Police in Thailand said Wednesday that DNA samples from the bodies of two British tourists found bludgeoned on a resort island did not match any collected from 12 people who were among those in the area.
A remote hamlet on fertile Andean slopes beside the Apurimac river has been a ghost town for three decades, inhabited only by the buried bodies of villagers slain by security forces who considered them rebel sympathizers. Earlier this month, forensic investigators began unearthing the remains of the nearly two dozen victims of the July 14, 1984, massacre.
Columbus, Ohio, will upgrade technology to fix problems with how the Police Division’s crime lab processes DNA. The Columbus City Council has approved using $69,000 in federal grant money to purchase software that will better separate multiple sources of DNA found at crime scenes.
All four sessions of NIJ’s Forensic Technology Center of Excellence ‘Familial DNA Searching’ panel series are now available online anytime. Watch the series to learn more about the technical protocols and software, legal challenges, and current policies for familial DNA searching.
Progress is reported on a backlog of rape kits in Detroit and Wayne County, Michigan. County Prosecutor Kym Worthy says the public can think because of television crime programs that DNA matching is effortless. “There’s a lot more work that has to be done,” she said, including finding and interviewing witnesses. “It’s a huge part of the case,” but not all.
New research led by the University of Leicester in the UK gives a blow-by-blow account of the injuries inflicted on King Richard III’s body at the Battle of Bosworth Field on August 22, 1485. Modern forensic analysis of the King’s skeletal remains reveals that three of his injuries had the potential to cause death quickly — two to the skull and one to the pelvis.
The rape suspect, court papers said, was identified by a longtime friend who said they committed the crime together. The suspect’s DNA was tied to the crime. But prosecutors hoping to present an airtight case had a concern: The suspect, Dwayne McNair, has an identical twin, meaning the DNA testing pointed not to one person, but two.
The Federal Bureau of Investigation Criminal Justice Information Services Division has announced the achievement of full operational capability of the Next Generation Identification (NGI) System. The FBI’s NGI System was developed to expand the Bureau’s biometric identification capabilities, ultimately replacing the FBI’s Integrated Automated Fingerprint Identification System (IAFIS) in addition to adding new services and capabilities.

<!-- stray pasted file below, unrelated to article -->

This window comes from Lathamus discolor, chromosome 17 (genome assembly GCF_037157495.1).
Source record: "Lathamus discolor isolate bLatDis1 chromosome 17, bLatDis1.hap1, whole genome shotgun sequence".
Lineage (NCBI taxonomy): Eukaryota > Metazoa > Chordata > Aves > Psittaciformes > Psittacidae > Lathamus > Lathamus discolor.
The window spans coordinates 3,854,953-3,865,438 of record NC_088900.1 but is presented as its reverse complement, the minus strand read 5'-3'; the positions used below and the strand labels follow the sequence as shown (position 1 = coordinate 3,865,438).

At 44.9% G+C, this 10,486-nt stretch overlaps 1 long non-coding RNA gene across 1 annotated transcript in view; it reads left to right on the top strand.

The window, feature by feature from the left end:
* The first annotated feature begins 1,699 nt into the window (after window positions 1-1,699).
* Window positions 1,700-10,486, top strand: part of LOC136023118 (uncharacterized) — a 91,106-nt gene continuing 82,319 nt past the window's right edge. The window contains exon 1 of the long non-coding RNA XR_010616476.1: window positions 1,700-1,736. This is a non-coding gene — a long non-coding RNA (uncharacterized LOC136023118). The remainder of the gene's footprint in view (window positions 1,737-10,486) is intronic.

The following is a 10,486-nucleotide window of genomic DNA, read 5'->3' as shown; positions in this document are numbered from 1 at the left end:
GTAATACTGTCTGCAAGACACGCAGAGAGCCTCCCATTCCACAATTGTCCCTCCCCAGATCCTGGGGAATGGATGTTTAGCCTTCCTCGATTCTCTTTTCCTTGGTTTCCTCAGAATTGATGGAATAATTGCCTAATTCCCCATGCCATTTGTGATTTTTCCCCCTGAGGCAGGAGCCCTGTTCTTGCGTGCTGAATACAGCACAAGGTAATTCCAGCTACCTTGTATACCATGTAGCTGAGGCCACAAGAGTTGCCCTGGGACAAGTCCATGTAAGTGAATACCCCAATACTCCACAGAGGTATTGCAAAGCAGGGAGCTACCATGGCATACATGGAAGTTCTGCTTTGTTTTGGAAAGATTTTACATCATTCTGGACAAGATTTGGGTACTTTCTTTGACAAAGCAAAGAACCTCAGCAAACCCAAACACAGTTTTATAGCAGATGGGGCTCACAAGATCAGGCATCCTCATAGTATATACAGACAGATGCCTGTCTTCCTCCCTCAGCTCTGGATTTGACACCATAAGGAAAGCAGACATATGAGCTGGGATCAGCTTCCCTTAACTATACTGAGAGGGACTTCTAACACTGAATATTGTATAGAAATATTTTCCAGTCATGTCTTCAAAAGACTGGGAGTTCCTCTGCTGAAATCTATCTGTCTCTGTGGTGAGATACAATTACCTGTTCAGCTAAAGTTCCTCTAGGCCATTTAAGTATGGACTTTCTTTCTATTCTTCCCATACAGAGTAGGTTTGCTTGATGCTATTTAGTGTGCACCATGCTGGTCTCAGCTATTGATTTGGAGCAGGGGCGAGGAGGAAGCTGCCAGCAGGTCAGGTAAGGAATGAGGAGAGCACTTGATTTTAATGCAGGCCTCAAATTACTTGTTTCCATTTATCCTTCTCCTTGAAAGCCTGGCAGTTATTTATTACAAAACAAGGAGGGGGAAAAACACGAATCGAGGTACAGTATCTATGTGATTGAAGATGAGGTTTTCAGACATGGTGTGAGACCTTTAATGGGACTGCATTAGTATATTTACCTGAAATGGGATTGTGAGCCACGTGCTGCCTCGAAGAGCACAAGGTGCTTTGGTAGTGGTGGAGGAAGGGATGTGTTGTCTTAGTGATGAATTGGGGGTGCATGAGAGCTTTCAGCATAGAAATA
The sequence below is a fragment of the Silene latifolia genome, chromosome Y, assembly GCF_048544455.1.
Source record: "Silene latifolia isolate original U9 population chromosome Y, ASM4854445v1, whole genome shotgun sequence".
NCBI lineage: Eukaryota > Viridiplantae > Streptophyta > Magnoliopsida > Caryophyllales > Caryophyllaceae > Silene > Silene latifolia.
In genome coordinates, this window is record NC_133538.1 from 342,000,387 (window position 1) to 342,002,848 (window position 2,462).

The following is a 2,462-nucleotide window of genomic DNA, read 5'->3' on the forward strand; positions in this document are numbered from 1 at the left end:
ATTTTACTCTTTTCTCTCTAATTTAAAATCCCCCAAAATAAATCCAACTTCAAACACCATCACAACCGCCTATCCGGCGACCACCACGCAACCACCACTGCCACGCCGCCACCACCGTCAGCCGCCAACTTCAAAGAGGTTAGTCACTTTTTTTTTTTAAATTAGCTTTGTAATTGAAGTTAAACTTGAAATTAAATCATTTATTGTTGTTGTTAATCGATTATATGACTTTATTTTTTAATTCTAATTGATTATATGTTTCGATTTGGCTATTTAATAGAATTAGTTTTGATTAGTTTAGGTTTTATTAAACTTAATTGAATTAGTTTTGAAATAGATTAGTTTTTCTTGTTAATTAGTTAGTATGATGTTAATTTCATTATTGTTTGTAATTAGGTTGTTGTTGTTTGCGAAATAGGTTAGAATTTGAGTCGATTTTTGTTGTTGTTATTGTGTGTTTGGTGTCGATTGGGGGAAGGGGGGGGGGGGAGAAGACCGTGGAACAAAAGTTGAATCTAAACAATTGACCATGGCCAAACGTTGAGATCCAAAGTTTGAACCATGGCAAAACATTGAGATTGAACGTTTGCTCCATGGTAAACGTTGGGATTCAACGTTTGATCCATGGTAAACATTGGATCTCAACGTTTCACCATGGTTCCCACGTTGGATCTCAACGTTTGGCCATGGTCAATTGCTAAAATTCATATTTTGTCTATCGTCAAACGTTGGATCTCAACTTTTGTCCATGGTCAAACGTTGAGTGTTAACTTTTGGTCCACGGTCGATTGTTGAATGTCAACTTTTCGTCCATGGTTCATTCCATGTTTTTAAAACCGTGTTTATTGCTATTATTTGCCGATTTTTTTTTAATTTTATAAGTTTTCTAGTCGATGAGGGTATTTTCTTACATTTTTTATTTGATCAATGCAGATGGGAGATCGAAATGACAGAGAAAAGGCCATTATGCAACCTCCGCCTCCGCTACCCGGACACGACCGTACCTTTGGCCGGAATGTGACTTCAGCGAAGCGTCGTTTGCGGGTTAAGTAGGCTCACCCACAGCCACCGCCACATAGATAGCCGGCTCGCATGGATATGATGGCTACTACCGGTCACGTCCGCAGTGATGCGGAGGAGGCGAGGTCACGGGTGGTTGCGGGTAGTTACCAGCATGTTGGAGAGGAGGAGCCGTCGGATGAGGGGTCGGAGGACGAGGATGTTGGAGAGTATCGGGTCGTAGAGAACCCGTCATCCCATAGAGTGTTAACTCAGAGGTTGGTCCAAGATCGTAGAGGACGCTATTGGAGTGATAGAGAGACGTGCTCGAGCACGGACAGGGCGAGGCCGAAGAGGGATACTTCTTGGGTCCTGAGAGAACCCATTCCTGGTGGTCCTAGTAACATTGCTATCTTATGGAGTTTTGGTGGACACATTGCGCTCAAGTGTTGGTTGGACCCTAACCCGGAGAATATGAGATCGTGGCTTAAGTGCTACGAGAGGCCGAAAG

Researchers at Johns Hopkins have identified a highly sensitive means of analyzing very tiny amounts of DNA. The discovery, they say, could increase the ability of forensic scientists to match genetic material in some criminal investigations.
NIJ’s Forensic Technology Center of Excellence is hosting a Technology Transition Workshop, “Crime Scene Solutions: Utility of 3D Scanning Technologies in the Investigation Process,” on October 28-29. The workshop will enhance forensic science practitioner’s knowledge of 3D crime scene scanning technologies, including strengths, limitations and implementation strategies.
A disputed bite-mark identification is at the center of an appeal that was filed with the Mississippi Supreme Court. Eddie Lee Howard Jr., 61, has been on death row for two decades for the murder and rape of an 84-year-old woman, convicted largely because of what many experts call a far-fetched match of his teeth to purported bite wounds, discerned only after the woman’s body had been buried and exhumed.
Firefighters from two houses in SoHo rushed to Henry Street in Chinatown one June morning two years ago. Smoke filled a ground-floor apartment. Two women were inside, motionless. Both women had been fatally shot, their exit wounds not immediately visible to their would-be rescuers. It is a rare, if age-old, turn of events in the city: A person found dead after a fire turns out to have been the victim of a homicide.
The WVSP Forensic Lab, an accredited, full-service laboratory, serves all 55 counties in West Virginia, including all law enforcement agencies from the local to the federal level. The lab has the potential to service over 800 agencies from all across the state.
The Bureau of Criminal Investigation facility currently under construction on the Bowling Green State University campus will also be the home of the Ohio Attorney General’s Center for the Future of Forensic Science. On September 11, BGSU President Mary Ellen Mazey and Ohio Attorney General Mike DeWine announced that Dr. Jon E. Sprague will serve as the first director of the center.
A cataloguing method for comparing the land impressions of bullets, using readily available commercial instrumentation and software, is described.